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Technological progress, structural change and productivity growth: a comparative study

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  • Fagerberg, Jan

Abstract

The relationship between the economic structure of a country and its productivity growth has received a lot of attention in recent decades. For instance, several theoretical models in this area now suggest that countries that specialize in technologically progressive industries will enjoy high rates of growth compared to other countries. This paper focuses on the impact of specialization and structural changes on productivity growth in manufacturing in recent decades, using a sample of 39 countries and 24 industries between 1973 and 1990. The results show that while structural change on average has not been conducive to productivity growth, countries that have managed to increase their presence in the technologically most progressive industry of this period (electronics), have experienced higher productivity growth than other countries.

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Bibliographic Info

Article provided by Elsevier in its journal Structural Change and Economic Dynamics.

Volume (Year): 11 (2000)
Issue (Month): 4 (December)
Pages: 393-411

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Handle: RePEc:eee:streco:v:11:y:2000:i:4:p:393-411

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Web page: http://www.elsevier.com/locate/inca/525148

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  1. Durlauf, Steven N & Johnson, Paul A, 1995. "Multiple Regimes and Cross-Country Growth Behaviour," Journal of Applied Econometrics, John Wiley & Sons, Ltd., vol. 10(4), pages 365-84, Oct.-Dec..
  2. Jan Fagerberg & Bart Verspagen, 1999. "'Modern Capitalism' in the 1970s and 1980s," Working Papers Archives 1999002, Centre for Technology, Innovation and Culture, University of Oslo.
  3. Quah, Danny, 1996. "Twin Peaks: Growth and Convergence in Models of Distribution Dynamics," CEPR Discussion Papers 1355, C.E.P.R. Discussion Papers.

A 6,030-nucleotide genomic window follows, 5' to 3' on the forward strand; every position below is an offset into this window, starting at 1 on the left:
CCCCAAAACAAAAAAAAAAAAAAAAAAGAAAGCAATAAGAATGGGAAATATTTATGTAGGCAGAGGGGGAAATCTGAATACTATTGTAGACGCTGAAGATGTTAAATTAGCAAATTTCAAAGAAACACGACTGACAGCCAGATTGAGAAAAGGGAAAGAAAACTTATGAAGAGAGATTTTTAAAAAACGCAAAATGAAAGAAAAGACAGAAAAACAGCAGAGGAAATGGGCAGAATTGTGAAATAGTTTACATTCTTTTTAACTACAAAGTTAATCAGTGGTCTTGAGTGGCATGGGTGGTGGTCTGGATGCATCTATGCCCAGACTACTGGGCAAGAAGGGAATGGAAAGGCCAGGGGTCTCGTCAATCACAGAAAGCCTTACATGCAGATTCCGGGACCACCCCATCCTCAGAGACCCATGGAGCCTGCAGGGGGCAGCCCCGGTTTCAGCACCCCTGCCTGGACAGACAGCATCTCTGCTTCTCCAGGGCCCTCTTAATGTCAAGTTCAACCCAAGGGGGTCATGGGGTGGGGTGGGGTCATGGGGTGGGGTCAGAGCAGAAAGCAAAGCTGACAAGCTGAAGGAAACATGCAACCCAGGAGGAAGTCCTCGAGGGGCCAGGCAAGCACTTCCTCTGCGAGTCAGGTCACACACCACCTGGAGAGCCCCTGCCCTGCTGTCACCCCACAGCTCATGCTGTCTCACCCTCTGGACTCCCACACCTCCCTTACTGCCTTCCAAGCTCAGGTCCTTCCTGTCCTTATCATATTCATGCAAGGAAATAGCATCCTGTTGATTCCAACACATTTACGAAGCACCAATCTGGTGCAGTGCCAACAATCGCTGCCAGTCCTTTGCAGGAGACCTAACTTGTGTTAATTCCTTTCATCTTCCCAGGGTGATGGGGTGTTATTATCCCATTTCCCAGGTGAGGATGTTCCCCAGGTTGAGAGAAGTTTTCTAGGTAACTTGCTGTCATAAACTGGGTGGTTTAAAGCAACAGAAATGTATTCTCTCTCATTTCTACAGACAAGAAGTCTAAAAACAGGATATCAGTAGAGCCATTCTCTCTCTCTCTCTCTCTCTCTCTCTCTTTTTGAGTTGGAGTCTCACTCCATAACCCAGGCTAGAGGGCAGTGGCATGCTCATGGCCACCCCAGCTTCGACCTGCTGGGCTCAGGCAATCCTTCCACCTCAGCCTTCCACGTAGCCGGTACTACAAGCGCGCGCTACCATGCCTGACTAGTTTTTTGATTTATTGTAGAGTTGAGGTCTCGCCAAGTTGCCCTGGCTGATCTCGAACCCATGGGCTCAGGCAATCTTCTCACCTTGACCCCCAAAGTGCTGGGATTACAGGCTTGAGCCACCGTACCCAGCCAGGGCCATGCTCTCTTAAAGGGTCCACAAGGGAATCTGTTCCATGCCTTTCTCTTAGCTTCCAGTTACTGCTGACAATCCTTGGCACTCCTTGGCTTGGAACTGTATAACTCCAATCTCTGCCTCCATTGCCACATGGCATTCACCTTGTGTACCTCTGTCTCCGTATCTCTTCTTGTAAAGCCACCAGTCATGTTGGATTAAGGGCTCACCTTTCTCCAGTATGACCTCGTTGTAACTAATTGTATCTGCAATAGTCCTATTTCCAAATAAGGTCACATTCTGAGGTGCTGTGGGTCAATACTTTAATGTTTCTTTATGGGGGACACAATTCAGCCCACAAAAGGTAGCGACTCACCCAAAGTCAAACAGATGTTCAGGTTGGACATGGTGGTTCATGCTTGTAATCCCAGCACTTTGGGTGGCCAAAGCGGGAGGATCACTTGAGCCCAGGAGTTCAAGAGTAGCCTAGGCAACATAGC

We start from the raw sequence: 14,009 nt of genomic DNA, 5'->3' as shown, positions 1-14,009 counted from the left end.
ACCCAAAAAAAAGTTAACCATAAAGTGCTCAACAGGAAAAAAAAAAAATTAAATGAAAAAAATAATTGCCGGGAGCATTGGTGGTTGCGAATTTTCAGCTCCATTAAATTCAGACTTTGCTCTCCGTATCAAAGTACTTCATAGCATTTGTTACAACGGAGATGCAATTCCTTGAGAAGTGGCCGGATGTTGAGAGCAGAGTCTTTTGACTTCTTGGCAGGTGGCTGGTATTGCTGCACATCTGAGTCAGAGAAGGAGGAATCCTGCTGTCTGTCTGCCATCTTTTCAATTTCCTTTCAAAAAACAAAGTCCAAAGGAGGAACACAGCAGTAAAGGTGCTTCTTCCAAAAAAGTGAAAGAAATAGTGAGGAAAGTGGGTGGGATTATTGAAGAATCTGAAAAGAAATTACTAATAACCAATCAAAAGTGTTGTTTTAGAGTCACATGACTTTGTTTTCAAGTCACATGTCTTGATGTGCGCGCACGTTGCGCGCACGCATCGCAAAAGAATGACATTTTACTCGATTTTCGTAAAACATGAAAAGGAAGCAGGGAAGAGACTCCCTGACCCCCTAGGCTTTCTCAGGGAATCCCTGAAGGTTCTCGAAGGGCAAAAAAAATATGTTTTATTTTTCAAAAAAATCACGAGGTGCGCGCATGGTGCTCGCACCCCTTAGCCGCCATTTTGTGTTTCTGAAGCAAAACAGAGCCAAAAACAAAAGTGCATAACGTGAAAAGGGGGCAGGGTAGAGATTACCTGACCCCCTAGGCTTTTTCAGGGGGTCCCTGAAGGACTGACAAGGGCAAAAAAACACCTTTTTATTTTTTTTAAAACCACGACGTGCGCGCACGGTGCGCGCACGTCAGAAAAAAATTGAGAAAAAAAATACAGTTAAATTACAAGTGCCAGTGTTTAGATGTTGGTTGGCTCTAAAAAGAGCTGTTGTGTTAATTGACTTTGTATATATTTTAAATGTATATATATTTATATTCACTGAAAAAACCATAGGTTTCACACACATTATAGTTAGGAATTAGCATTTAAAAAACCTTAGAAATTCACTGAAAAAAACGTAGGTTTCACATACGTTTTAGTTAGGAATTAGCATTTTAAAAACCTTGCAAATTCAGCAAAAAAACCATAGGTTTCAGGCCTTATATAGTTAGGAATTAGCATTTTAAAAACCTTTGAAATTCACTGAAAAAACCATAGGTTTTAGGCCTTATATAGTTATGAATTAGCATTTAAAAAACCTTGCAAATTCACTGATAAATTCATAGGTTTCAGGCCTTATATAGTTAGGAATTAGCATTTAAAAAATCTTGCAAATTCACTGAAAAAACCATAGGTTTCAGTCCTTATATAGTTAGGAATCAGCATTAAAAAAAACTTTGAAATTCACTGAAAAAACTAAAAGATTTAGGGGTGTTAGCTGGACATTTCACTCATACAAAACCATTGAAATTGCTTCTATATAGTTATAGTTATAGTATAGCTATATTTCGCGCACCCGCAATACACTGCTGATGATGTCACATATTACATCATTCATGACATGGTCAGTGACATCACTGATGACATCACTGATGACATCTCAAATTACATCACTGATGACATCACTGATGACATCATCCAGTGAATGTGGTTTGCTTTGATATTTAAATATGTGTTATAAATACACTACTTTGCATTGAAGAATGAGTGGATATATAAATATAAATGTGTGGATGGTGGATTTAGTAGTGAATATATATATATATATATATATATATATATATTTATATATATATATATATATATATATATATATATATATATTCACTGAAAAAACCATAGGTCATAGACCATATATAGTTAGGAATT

4. Pavitt, Keith, 1984. "Sectoral patterns of technical change: Towards a taxonomy and a theory," Research Policy, Elsevier, vol. 13(6), pages 343-373, December.
  5. Zvi Griliches, 1998. "Issues in Assessing the Contribution of Research and Development to Productivity Growth," NBER Chapters, in: R&D and Productivity: The Econometric Evidence, pages 17-45 National Bureau of Economic Research, Inc.
  6. Lucas, Robert E, Jr, 1993. "Making a Miracle," Econometrica, Econometric Society, vol. 61(2), pages 251-72, March.
  7. Young, Alwyn, 1995. "The Tyranny of Numbers: Confronting the Statistical Realities of the East Asian Growth Experience," The Quarterly Journal of Economics, MIT Press, vol. 110(3), pages 641-80, August.
  8. Jaffe, A.B. & Trajtenberg, M., 1992. "Geographic Localization of Knowledge Spillovers as Evidenced by Patent Citations," Papers 14-92, Tel Aviv.
  9. Fagerberg, Jan, 1994. "Technology and International Differences in Growth Rates," Journal of Economic Literature, American Economic Association, vol. 32(3), pages 1147-75, September.
  10. Baumol, William J, 1986. "Productivity Growth, Convergence, and Welfare: What the Long-run Data Show," American Economic Review, American Economic Association, vol. 76(5), pages 1072-85, December.
  11. Danny Quah, 1996. "Twin Peaks: Growth and Convergence in Models of Distribution Dynamics," CEP Discussion Papers dp0280, Centre for Economic Performance, LSE.
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